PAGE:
What Is Social Anxiety Disorder?
You’re supposed to attend a charity gala this weekend, and your stomach is in knots. What if your close friend bails? What if you have no one to talk to? What if you can’t think of anything interesting to say? What if everyone can tell you’re anxious? You consider canceling your RSVP. It’s possible you might struggle with social anxiety.
The DSM-5 defines social anxiety as:
“A persistent fear of one or more social or performance situations in which the person is exposed to unfamiliar people or to possible scrutiny by others. The individual fears that he or she will act in a way (or show anxiety symptoms) that will be embarrassing and humiliating.”
Also, according to the DSM-5, in order to meet criteria for Social Anxiety Disorder, one must typically experience anxiety in these social/performance situations, recognize the fear is excessive, and either uncomfortably tolerate this distress when in these situations, or avoid them entirely. The fear and/or avoidance of such situations generally lasts six months or more and tends to interfere with overall functioning.
Those who struggle with Social Anxiety Disorder might fear social/performance situations in general or might have specific situational triggers, such as public speaking, appearing in front of crowds, meeting new people, socializing at parties, interacting with higher-ups at work, asking for help or favors, etc. Underlying most presentations is a fear of being judged or negatively evaluated and a concern that one’s anxiety will be apparent to others.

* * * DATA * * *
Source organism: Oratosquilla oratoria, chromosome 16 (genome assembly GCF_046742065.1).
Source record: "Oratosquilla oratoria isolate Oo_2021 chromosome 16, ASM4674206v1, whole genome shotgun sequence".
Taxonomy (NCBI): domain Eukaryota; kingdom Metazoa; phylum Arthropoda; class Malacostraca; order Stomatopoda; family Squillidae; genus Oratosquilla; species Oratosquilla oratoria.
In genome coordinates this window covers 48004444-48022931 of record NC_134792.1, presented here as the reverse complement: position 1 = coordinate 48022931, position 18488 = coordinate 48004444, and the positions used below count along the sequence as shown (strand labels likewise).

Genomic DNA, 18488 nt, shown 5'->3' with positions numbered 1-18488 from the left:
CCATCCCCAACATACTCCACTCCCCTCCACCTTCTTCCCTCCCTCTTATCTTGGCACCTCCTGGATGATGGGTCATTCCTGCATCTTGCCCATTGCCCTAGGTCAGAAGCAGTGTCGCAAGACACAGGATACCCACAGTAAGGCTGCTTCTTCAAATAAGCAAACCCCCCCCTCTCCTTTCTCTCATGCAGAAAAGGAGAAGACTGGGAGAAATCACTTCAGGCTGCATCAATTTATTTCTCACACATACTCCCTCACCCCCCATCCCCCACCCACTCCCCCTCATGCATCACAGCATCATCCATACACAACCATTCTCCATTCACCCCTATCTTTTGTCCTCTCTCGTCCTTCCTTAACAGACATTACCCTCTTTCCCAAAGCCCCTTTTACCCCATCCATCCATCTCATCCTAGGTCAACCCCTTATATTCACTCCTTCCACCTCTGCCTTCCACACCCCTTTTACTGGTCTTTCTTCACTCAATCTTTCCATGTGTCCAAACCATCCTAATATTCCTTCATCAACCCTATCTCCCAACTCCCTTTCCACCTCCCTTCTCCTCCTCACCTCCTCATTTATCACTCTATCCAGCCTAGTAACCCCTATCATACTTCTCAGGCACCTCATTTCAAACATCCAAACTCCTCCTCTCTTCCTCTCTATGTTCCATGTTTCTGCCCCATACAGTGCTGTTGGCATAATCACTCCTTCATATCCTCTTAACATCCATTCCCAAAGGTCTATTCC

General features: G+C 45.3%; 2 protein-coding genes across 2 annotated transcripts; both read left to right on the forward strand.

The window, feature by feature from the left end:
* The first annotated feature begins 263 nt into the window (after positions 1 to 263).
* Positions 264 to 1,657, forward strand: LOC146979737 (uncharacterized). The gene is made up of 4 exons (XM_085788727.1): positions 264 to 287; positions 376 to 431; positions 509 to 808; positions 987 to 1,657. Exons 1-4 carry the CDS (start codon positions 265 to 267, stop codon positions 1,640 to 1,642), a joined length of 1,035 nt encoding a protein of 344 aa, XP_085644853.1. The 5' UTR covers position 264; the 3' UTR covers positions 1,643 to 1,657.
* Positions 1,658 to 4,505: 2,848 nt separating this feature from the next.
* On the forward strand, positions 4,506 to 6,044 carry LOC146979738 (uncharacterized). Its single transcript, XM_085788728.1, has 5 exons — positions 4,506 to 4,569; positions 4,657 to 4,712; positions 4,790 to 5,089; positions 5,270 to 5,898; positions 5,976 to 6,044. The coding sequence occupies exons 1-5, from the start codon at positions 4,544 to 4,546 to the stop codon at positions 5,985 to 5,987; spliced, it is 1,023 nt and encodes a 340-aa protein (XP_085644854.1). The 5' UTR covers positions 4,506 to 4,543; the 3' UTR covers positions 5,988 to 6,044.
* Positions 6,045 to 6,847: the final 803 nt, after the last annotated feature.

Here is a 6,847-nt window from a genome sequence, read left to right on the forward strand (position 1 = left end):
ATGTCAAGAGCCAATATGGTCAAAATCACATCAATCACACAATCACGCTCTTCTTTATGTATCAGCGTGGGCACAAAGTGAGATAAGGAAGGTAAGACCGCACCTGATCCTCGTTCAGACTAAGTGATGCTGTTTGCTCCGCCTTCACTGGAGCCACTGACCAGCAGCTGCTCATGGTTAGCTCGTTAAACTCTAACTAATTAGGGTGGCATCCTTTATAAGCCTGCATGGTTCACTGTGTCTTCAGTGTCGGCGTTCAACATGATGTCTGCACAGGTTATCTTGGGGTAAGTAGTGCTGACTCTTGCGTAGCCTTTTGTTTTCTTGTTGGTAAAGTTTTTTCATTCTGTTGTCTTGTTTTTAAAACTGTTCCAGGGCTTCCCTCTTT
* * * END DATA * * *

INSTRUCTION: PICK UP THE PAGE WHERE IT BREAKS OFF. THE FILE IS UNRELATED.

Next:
Treatment of Social Anxiety Disorder:
Treatment of Social Anxiety Disorder typically involves cognitive-behavioral therapy, the goal being to challenge some of the thoughts that lead to the experience of anxiety (e.g., “I have to be interesting at all times” or “If they see I’m anxious, they’ll think less of me”) and engaging in exposure exercises. Exposures exercises encourage us to engage in exactly what we fear. So, those who fear public speaking might sign up for Toastmasters, where they can practice public speaking. With exposure, we see acclimation and reduced anxiety over time. The teen who fears unstructured social situations might set up a series of graded, exposure exercises, perhaps starting with spending some time at a coffee shop, then saying hello to someone at the coffee shop, then striking up a conversation with a stranger, and then proceeding to more challenging exposures, such as attending parties and school dances.
Another effective treatment modality for Social Anxiety Disorder is group therapy. By it’s nature, group therapy encourages social interactions (with strangers), and allows people to practice relating to others in a safe, therapeutic space. Because of the exposure built into the treatment, those who struggle might see quicker, more sustainable gains with group. And in some cases, individuals with Social Anxiety Disorder may take medication in order to augment the effects of psychotherapy.